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Diversity Workshop

NDP PEI will hold a Diversity workshop for members and supporters of all genders. The event will foc [ ... ]

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A quick investigation into the question of buying Island fine crafts

by Emily Jewell

Northern Watters display window is decorated for the season with Island-made itemsOver the mid-November weekend, Islanders crowded into the Confederation Centre of the Arts to attend the PEI Crafts Council’s 46th Annual Christmas Craft Fair for the chance to examine the wares of close to fifty vendors, the vast majority of which were Island-based. Those hoping to do some Christmas shopping weren’t disappointed. Craftmakers had an abundance of wooden crafts, pottery, ornaments, decorative plates, teddy bears, and a wide variety of jewellery on display and ready for purchase. Candy Gallant, who is associated with the Council, estimated that by the Fair’s end, thousands of Islanders would have attended the Fair. Clearly, there is no shortage of demand for Island crafts this Christmas season.

Although many of the vendors at craft fairs have studios that potential customers are welcome to visit and purchase from, there are relatively few places for customers to shop for crafts made by a variety of Island artisans on a year-round basis. However, options are available. Northern Watters Knitware, for example, specializes in sweaters but also carries crafts made by over one hundred other Island artisans.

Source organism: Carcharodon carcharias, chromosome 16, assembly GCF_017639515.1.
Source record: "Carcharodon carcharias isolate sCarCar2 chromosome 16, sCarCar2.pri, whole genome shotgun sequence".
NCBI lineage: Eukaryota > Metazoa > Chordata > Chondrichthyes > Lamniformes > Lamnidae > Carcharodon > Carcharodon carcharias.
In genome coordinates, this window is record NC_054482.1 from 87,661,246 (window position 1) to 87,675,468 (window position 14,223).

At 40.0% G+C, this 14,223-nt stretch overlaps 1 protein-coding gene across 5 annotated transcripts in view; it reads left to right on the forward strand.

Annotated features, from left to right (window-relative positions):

I went to Northern Watters Knitware to talk to Wanda Watters, the President of the company, and Bill Watters, the Vice President. The husband and wife team, both originally from Nova Scotia, are obviously passionate about supporting Island crafts as part of their business. “We’re trying to promote to Island people that we have other Island crafts,” explains Wanda. “And it’s working quite well where people are coming in and buying the crafts for Christmas.”

Bill and Wanda see buying and selling Island crafts as being beneficial to both retailers and consumers. Selling Island crafts is a way for them to support the local economy and local artisans. “I know how hard it is to struggle as an artisan, especially for some people who are just working out of their home and they don’t have a store,” Wanda notes, “They can’t afford a store because they’re not making enough product to have a store to sell their product. I just want to help them.” The couple tries to garner exposure for Island artisans by encouraging them to label their products. “I tell artisans ‘Put your name on it.’ A lot of stores don’t want that, but for us it’s a selling point,” notes Bill.

Wanda acknowledges that local products may be more expensive but adds that customers are “buying quality. We stand behind our products. If something goes wrong, I’m sure the artisans would help to fix their product, the same as us with our sweaters.”

Island crafts are a hit with more than just Islanders. According to Bill, “People who come from all over the world want PEI products because they’re in PEI. They don’t want offshore products. That’s why we’ve been somewhat successful because of what we have within this store, it’s either PEI or Canadian-made products.” These products definitely travel. When asked how far away some of the customers interested in Island products live, Bill answers without hesitation: “Anywhere. You name it.” Bill and Wanda recall customers from Israel, Argentina, the United Kingdom, Egypt, Spain and China, all of whom have bought Island crafts at the Watters’ award-winning shop.

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